Reaper has been on for a while now, and I’ve already expressed my support here on the blog.  But I recently wrote a newspaper review of it, so I figured I would share it with you.  I have to break out of this no-post slump somehow, right?

The actual newspaper version, edited and all, can be found HERE.

The CW has been the pleasant surprise of the new fall TV season, finding an identity through gems like “Gossip Girl” and “Aliens in America.”  But the real standout for the network isn’t an East Coast “O.C.” clone, and it isn’t “Malcolm in the Middle” set in a post-9/11 world.  CW’s greatest achievement is “Reaper,” the best new show of the season on any network.

“Reaper” is the story of Sam Oliver (Bret Harrison, “Grounded For Life”), a slacker who lives at home with his parents, left college because it “made him sleepy,” and works at a Home Depot-like hardware chain.  On his 21st birthday, though, everything changes.  He learns that his soul was sold to the devil by his parents before he was born, and that he must now work for Satan.  His job: collecting souls that have escaped from hell.  Each episode, he must capture a different soul using a different device before the escapee has a chance to wreak havoc in the real world.

Sam is assisted through his new, exciting life by his sidekick Bert Wysocki.  “Sock,” as he’s known, is played by Tyler Levine, who fills the role by doing his best Jack Black impersonation.  Still, Levine is funny if you can get over the striking resemblance in looks and actions.  He also has a love interest in coworker Andi (Missy Peregrym), and a friend Ben who seems to get hurt every time they battle a soul.  The standout of the series, though, is Sam Wise as Satan. Wise absolutely nails the role, playing the devil as an older man, whose style is slick and his sense of humor dry and cruel.  But the role goes deeper, and Wise adds levels to the character.  The devil seems to have a softer side, a sense of sympathy and leniency in his demands.  He understands Sam’s personal demons, and often uses his power to present Sam with opportunities to better his life.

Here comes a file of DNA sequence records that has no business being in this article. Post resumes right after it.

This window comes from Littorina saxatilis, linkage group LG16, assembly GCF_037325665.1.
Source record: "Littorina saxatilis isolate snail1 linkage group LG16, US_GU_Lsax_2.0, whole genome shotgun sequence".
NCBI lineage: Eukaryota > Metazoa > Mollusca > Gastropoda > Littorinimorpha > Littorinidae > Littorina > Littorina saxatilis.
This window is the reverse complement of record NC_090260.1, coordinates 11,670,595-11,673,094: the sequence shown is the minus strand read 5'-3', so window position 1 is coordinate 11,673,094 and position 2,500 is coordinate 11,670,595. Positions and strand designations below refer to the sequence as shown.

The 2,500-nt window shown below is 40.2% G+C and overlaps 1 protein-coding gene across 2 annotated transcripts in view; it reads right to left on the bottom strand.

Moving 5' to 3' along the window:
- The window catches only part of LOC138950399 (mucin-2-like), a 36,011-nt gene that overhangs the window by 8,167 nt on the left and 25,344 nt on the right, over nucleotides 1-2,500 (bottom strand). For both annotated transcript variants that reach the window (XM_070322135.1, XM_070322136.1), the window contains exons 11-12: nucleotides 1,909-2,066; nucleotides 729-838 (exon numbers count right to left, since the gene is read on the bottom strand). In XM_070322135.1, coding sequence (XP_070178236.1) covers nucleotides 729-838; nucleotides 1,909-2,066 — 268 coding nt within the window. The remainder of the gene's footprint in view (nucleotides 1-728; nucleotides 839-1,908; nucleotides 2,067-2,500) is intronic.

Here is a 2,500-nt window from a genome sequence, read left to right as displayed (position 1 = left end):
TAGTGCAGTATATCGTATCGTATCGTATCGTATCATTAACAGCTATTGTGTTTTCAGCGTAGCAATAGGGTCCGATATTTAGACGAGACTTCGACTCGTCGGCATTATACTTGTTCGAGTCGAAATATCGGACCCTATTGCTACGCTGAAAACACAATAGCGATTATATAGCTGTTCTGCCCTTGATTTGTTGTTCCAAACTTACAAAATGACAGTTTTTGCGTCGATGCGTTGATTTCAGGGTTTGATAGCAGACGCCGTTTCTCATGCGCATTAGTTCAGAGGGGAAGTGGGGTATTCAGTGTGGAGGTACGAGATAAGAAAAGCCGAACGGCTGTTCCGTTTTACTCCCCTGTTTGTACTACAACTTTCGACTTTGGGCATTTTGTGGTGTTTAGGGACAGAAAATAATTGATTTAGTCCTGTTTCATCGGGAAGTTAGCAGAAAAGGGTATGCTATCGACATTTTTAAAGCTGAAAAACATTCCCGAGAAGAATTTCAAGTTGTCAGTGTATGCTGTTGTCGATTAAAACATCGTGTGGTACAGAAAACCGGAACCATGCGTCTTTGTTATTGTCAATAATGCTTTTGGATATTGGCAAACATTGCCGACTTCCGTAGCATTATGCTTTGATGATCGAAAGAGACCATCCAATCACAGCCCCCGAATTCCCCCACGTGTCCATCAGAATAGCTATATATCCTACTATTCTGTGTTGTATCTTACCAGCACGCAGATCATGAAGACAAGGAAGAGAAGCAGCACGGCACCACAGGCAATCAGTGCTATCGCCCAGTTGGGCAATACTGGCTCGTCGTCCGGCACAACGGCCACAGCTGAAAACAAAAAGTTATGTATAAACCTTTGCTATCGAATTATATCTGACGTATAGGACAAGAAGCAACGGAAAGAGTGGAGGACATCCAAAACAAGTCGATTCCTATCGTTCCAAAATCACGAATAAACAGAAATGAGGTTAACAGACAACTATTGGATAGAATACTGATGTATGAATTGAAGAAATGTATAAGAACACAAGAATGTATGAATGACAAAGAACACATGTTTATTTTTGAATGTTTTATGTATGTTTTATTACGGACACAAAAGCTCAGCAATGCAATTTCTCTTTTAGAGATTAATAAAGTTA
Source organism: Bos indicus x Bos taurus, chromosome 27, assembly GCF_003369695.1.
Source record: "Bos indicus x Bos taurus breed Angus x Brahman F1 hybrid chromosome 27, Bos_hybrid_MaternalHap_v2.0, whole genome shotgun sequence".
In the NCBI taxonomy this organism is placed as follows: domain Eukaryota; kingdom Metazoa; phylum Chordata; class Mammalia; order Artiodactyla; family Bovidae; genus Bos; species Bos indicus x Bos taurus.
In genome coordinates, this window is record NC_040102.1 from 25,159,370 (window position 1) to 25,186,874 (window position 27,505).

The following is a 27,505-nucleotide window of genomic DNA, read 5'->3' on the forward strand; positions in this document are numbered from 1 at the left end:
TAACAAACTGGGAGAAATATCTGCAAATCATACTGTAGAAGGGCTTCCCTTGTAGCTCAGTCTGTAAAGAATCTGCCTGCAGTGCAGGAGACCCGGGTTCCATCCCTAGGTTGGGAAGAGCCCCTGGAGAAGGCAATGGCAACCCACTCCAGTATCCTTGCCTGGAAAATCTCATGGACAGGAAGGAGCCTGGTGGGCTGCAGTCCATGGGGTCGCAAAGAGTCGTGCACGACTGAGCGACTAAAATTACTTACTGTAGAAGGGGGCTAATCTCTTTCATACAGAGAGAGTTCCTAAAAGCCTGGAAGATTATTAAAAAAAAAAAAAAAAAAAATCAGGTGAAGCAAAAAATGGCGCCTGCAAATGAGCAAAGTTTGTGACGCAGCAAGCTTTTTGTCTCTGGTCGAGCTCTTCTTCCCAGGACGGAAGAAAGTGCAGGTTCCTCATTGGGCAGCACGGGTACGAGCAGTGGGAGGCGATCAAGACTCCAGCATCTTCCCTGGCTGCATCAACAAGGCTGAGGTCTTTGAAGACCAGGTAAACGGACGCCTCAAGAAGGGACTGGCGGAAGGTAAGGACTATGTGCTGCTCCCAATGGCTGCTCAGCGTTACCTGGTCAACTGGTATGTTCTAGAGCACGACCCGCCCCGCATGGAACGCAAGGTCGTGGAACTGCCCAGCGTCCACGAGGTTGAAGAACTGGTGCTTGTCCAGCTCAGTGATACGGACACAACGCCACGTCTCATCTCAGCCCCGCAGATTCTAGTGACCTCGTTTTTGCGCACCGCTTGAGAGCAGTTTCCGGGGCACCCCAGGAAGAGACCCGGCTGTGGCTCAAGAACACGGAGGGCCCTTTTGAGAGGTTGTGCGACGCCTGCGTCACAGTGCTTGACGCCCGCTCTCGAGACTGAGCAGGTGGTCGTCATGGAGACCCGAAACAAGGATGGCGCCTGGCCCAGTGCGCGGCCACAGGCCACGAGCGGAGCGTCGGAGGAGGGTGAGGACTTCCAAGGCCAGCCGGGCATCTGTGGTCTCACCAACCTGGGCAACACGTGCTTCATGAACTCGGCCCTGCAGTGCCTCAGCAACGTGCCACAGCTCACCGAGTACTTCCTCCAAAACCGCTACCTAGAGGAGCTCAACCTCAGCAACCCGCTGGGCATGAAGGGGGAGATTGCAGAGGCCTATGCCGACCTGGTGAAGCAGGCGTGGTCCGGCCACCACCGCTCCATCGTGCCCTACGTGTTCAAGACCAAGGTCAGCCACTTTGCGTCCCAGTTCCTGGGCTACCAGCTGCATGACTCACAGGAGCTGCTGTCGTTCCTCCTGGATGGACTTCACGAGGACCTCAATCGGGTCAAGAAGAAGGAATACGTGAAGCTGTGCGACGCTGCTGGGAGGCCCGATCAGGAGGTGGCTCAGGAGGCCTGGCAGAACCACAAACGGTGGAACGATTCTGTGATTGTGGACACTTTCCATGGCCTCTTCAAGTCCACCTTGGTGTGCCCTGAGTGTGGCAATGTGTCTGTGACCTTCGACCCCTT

“Reaper” presents a wonderful blend of action and comedy, and it gets both right.  The fight scenes between Sam and the souls are always creative and exciting.  Each week, he has to use a different device to capture the soul, and part of the fun comes from figuring out how to use them (How do you capture a serial killer with a toaster?).  The show is also one of the funniest on right now, with much humor coming from the great delivery of Harrison and Wise.

The pilot was extraordinary.  It stood head and shoulders above anything else this season, and gave hope to ailing TV fans that feared there would be nothing good to watch.  This is due, in part, to wonderful direction by famous Jersey filmmaker Kevin Smith (“Clerks”).  The episode felt like a great little film.  Sadly, none of the 4 episodes that have run since that point have lived up to the pilot.  The show certainly isn’t getting worse – it remains the best new show of the season. But hopes that it would maintain the impossibly high standards of the pilot have faltered.

“Reaper” is definitely worth checking out.  It appeals to viewers of all ages and types, and the story line is not so dense that you can’t jump right into it.  The acting is fresh and funny, the action is well done, and the concept is wonderfully original. The CW has outdone itself with this one, and has taken a step to solidify itself as a legitimate prime time network.